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9 Keys to Successful Recovery from Childhood Trauma

7. Learning, and re-learning, what healthy, functional relationships look like.

Key points

  • Only you can define what your successful recovery from childhood trauma will look like.
  • There are some clinical benchmarks to aim for in overcoming one's painful past.
  • Individuals should be curious about what they can do to begin their recovery process.
Javier Pardina/Stocksy
Source: Javier Pardina/Stocksy

Many individuals who come from relational trauma backgrounds have a common fantasy: That we can just forget our past and it won’t rule us anymore.

It is, unfortunately, not possible. Still, that’s the secret hope and hidden fantasy of so many who arrive at my office when they start trauma therapy to recover from their adverse beginnings and painful early childhoods.

Recovery is not forgetting. It’s not amnesic.

It’s important to understand and acknowledge that the terms “successful” and “recovery” are subjective; they will be unique and different for each individual.

In the same way that there are many different ways of being brave, your version of successful recovery may not look the same as mine (and vice versa).

So, as with finding our own version of bravery, when we align our internal truths to the external circumstances in our lives, that is the way we find and define subjective successful recovery.

No one is the expert on your experience but you, and only you can define what successful recovery from your childhood trauma looks like. Nevertheless, there are some clinical benchmarks I look for when supporting clients to overcome their painful pasts. I’ll talk about these hallmarks more below, but first I want to expand on the subjective and personal importance of defining what successful recovery looks like by sharing what I think successful recovery does not look like.

In my personal and professional experience, successful recovery from childhood trauma is not:

  • Forgetting that the past happened.
  • Not having any feelings about the past or about your abusers when you think about it/them.
  • Forgiving your abusers—because you’re told and pressured to do so to recover. If you choose to do so of your own volition, that’s different.
  • Being “one big happy family again” so that you all can just “move on.” Your success in recovery is not dictated by whether or not you are in contact with your family of origin.
  • Dismissing and diminishing your lived experiences and attendant feelings to make other people comfortable in order to preserve relationships with them.
  • Living a “normal” life and engaging with the world in the way you are told you should.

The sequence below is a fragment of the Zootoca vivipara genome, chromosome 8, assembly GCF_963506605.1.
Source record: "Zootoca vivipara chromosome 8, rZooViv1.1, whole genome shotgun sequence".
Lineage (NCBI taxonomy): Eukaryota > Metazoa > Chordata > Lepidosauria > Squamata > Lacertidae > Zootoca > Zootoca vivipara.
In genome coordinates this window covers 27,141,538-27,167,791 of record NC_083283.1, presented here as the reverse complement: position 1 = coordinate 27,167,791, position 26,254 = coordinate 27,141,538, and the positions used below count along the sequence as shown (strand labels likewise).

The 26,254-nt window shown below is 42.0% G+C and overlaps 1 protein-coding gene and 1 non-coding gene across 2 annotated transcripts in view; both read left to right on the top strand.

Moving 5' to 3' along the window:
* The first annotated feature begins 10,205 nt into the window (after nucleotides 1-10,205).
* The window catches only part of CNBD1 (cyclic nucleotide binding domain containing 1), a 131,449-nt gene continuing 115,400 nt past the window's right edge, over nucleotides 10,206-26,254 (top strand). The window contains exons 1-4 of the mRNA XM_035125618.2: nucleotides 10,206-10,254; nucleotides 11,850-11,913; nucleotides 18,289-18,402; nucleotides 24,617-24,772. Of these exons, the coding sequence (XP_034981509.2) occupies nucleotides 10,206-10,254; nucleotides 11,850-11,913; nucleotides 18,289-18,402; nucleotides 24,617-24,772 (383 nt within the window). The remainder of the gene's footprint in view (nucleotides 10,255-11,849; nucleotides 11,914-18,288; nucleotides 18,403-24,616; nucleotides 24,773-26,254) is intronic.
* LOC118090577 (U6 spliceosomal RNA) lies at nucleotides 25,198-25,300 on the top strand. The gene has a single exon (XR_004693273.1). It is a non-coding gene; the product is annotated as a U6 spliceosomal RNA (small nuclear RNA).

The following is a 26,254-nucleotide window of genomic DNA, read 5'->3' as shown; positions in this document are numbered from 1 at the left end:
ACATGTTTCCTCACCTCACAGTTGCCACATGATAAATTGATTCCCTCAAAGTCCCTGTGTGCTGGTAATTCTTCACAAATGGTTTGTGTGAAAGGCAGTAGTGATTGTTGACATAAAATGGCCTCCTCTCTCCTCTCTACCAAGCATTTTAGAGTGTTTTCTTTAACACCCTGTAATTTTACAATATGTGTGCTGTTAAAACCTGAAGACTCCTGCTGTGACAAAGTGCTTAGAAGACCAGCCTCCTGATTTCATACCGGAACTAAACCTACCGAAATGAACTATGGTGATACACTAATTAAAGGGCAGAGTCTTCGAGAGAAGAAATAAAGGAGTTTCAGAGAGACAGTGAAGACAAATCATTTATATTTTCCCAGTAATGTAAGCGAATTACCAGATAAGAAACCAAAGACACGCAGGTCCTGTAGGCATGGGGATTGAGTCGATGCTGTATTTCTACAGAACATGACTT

• Never having the impulse to want to numb out, dissociate, or participate in former analgesic behaviors or substances.
  • Never feeling depressed, anxious, sad, or angry anymore, and instead only feeling “good and positive” and “keeping things light.”

In my experience, it’s usually abusers or people who have something to gain from trauma victims not feeling their feelings about events.

If the above is what successful childhood trauma recovery does not look like, let me shed some light on what I think it does look like.

Successful recovery from childhood trauma does include:

  • Being able to acknowledge that you experienced the past events while existing in the here and now, realizing the events are over.
  • Accepting—note: "accepting" only means acknowledging what is—and integrating the trauma experiences to form a cohesive narrative about your past experiences and how they impacted you, and to feel developmentally appropriate feelings about what happened.
  • Determining the boundaries—physical, emotional, mental, and logistical—that are best and right and true for you to help you feel safe, secure, and validated as you move forward.
  • Having more choice about the ways you manage the symptoms of your trauma history, and having a bigger toolbox to manage the triggers that may occur.
  • Feeling less disturbed, less flooded, and more emotional equanimity (over time) when presented with triggers that have historically been hard.
  • Having greater resilience when triggers occur—specifically when shame, guilt, and self-doubt arise.
  • Learning and re-learning what healthy, functional relationships look like and moving toward those.
  • Moving toward crafting a life on the outside that matches who you are on the inside, regardless of what society and your family of origin would have preferred.
  • Increasing your capacity to feel your feelings and expressing them in responsible, appropriate ways.

This list is just the tip of the iceberg. Remember that the terms "successful" and "recovery" are subjective: The only person who can define your experience of successful recovery is you. So, be curious about what you can do and pursue to begin your recovery process.

LinkedIn/Facebook image: Pheelings media/Shutterstock